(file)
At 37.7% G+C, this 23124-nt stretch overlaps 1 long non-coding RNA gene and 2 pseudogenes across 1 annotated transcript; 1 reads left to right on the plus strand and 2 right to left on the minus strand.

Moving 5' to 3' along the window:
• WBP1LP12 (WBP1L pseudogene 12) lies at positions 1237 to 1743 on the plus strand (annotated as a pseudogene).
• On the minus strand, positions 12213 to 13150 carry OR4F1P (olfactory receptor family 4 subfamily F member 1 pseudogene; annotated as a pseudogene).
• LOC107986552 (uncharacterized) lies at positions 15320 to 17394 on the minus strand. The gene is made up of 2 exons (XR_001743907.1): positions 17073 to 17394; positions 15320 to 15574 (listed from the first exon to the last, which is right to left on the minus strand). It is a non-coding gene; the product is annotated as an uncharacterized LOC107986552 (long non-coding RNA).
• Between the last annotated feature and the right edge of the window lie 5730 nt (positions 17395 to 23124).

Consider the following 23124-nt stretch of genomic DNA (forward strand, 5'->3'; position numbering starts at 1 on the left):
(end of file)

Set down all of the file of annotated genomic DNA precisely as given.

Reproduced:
At 37.7% G+C, this 23124-nt stretch overlaps 1 long non-coding RNA gene and 2 pseudogenes across 1 annotated transcript; 1 reads left to right on the plus strand and 2 right to left on the minus strand.

Moving 5' to 3' along the window:
• WBP1LP12 (WBP1L pseudogene 12) lies at positions 1237 to 1743 on the plus strand (annotated as a pseudogene).
• On the minus strand, positions 12213 to 13150 carry OR4F1P (olfactory receptor family 4 subfamily F member 1 pseudogene; annotated as a pseudogene).
• LOC107986552 (uncharacterized) lies at positions 15320 to 17394 on the minus strand. The gene is made up of 2 exons (XR_001743907.1): positions 17073 to 17394; positions 15320 to 15574 (listed from the first exon to the last, which is right to left on the minus strand). It is a non-coding gene; the product is annotated as an uncharacterized LOC107986552 (long non-coding RNA).
• Between the last annotated feature and the right edge of the window lie 5730 nt (positions 17395 to 23124).

Consider the following 23124-nt stretch of genomic DNA (forward strand, 5'->3'; position numbering starts at 1 on the left):